Reporting bias is the tendency for authors to selectively use information or outcomes from investigations or trials, based on certain characteristics. The dissemination of research findings may therefore be influenced by the nature and direction of the results. Different types of bias due to the nature and direction of results include: ‘publication bias’ – likelihood of publication of research; ‘time lag bias’ – delaying or expediting publication of research, ‘citation bias’ – citing or not citing research, and ‘outcome reporting bias’ – selective reporting of outcomes. Recently there have been initiatives such to minimise this type of bias, by ensuring that clinical trials (especially those of new medicines, for which marketing authorisation will be sought) are entered prospectively on registers so that their status and results are available, especially for systematic reviews of efficacy supporting health technology assessment.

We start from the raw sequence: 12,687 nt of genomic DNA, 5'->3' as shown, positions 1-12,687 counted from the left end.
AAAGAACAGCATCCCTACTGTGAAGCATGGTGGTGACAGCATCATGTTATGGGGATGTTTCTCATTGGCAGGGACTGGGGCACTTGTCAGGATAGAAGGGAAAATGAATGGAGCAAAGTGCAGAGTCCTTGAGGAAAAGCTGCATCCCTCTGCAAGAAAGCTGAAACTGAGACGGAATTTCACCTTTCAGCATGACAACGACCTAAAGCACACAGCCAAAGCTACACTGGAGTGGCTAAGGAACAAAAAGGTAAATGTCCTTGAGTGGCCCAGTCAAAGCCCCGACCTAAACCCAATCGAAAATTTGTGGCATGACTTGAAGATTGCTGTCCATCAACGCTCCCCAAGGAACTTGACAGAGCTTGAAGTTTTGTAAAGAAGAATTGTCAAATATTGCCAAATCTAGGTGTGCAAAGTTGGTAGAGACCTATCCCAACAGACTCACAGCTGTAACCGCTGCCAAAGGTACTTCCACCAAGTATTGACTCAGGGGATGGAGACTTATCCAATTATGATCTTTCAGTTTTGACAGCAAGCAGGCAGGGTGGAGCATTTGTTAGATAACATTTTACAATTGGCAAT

How to cite: Reporting Bias [online]. (2016). York; York Health Economics Consortium; 2016.


Contact us today if you would like to be kept updated with our latest training courses: